Mildred Pierce (1945) is a classic, post-war film noir mixed with typical soap-operish elements of the woman’s melodramatic picture or “weeper,” including a strand of a typical murder mystery often told by flashback. The family melodrama was significantly modified from its original source due to pressures of the Production Code regarding its sordidness – namely, the incestual behavior of the dissolute playboy character named Monte.
Famed Hungarian-born director Michael Curtiz (who had already directed many diverse film genres, including The Adventures of Robin Hood (1938), Angels With Dirty Faces (1938), Dodge City (1939), The Private Lives of Elizabeth and Essex (1939), The Sea Hawk (1940), Casablanca (1942), Yankee Doodle Dandy (1942), and This is the Army (1943)) shaped this significant film in the genre. Curtiz reluctantly began filming with ‘has-been’ star Joan Crawford, who had developed a reputation for being mannered and difficult, but was pleasantly surprised when she delivered one of the best performances of her career.
This film, a tremendous box-office hit and critical success, was an adaptation by Ranald MacDougall and Catherine Turney (and William Faulkner) of James M. Cain’s 1941 ‘hard-boiled’ novel of the same name. Cain’s original novel was a satire about bourgeois values, and a tale of poor parenthood. [Cain was responsible for two sources for film noir classics – his 1936 novella for Double Indemnity (1944) and his best-selling work for Mildred Pierce (1945).] Atypical for film noirs, the main protagonist in the film is a female – but she is typically brought down by a femme fatale – her own daughter. The intriguing murder story is told with a flashback structure reminiscent of Citizen Kane (1941). Successful promotional copy for the film read: “Mildred Pierce – don’t ever tell anyone what she did.”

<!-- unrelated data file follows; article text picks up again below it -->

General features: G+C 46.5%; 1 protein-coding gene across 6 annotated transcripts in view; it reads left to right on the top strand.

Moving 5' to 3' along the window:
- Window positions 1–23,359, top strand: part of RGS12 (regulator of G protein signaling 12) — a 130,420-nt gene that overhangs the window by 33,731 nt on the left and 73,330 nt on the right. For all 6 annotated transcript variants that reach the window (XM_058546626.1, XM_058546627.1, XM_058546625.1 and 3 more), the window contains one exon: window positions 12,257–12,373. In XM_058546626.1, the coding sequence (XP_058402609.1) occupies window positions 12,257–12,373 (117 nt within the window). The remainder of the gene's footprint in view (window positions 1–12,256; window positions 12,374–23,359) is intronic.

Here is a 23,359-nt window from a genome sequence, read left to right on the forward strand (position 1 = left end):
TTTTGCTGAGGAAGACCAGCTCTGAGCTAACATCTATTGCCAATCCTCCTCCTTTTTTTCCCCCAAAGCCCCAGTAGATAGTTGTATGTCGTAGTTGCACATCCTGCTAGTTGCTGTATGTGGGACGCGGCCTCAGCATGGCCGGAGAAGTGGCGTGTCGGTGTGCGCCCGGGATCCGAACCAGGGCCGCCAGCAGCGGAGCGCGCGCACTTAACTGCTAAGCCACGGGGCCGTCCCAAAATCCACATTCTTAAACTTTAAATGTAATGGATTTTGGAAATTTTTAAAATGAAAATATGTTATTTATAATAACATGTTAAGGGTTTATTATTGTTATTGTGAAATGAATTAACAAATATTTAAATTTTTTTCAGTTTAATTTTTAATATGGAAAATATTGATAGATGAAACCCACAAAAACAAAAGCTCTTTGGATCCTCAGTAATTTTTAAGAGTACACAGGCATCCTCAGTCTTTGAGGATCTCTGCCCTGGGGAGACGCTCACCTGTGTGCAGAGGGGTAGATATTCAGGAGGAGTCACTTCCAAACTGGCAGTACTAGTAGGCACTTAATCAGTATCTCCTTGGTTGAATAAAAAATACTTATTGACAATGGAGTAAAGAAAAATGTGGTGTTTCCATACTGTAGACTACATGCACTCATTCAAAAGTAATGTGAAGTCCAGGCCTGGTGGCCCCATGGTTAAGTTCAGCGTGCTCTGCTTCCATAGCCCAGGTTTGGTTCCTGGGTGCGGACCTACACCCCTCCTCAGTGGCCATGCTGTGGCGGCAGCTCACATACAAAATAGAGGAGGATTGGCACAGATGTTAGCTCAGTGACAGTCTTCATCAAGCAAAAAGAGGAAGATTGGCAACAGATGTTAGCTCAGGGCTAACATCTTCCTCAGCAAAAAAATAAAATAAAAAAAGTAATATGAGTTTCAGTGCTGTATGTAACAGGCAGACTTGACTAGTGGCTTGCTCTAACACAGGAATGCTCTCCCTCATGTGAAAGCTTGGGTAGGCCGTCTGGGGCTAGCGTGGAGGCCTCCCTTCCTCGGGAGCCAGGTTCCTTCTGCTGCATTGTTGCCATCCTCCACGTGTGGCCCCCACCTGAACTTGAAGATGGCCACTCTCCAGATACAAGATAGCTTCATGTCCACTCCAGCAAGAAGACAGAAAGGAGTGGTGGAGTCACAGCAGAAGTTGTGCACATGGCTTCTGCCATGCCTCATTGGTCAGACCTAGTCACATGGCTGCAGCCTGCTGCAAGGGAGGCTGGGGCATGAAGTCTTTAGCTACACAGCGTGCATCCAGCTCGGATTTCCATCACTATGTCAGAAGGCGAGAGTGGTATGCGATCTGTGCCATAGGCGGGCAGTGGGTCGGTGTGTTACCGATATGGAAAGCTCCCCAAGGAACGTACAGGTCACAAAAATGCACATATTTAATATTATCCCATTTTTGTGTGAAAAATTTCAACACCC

The gripping and cynical film was nominated for six Academy Awards, including Best Picture, Best Supporting Actress (Eve Arden and Ann Blyth, both with their only career nomination), Best Screenplay (Ranald MacDougall), and Best B/W Cinematography (Ernest Haller who had previously co-won the Color Cinematography Oscar for Gone With the Wind (1939)). Former MGM star Joan Crawford performed in the melodramatic Warners’ film in an astonishing comeback role (and debut role for Warner Bros.) after a two year absence and slumping decline. [The role was first considered by Bette Davis, Barbara Stanwyck and Ann Sheridan.]
Crawford won the film’s sole Academy Award Oscar (it was also her sole Academy Award win out of three career nominations) as Best Actress for her title role. She went on to star in such films as Humoresque (1946), Possessed (1947), Flamingo Road (1949) – again with Curtiz directing, the self-produced thriller Sudden Fear (1952), Johnny Guitar (1954), a string of flops in the late 50s, and then Whatever Happened to Baby Jane? (1962). Her career really went into decline with her appearance in low-budget 60’s B-grade horror films (i.e., the slasher film Beserk! (1967), The Karate Killers (1967), and her last film Trog (1970)).
The title character is a hard-working, neurotically-devoted, long-suffering and determined mother who has a status-seeking, spoiled, detestable and mean-spirited, unloving daughter named Veda (Blyth). [Mirroring her real life, Joan Crawford supported herself as a waitress and saleswoman before she began making films.] Mildred’s ruinous but noble downfall occurs as the result of poor choices of men (including her dull, middle-class broker husband Bert (Bruce Bennett)) and her caring for an ungrateful Veda. (Other films of maternal self-sacrifice for an insufferable child – before this one – include Imitation of Life (1934) with Claudette Colbert, and Stella Dallas (1937) with Barbara Stanwyck, and later would include Terms of Endearment (1983) with Shirley MacLaine.) Although Mildred’s maternal sacrifice is portrayed as noble, some have claimed that the film is cautionary and anti-feminist, with Mildred presented as a typical 1940’s post-war housewife whose ‘American dream-fulfilling’ role-switching movement from suburban, middle-class home-maker to divorced, successful business entrepreneur (restaurant-chain owner) results in corruptive, destructive disaster (both financial and personal). This was symbolized in the film in movements from bright, daytime S. California scenes to dark, criminal, nightmarish scenes.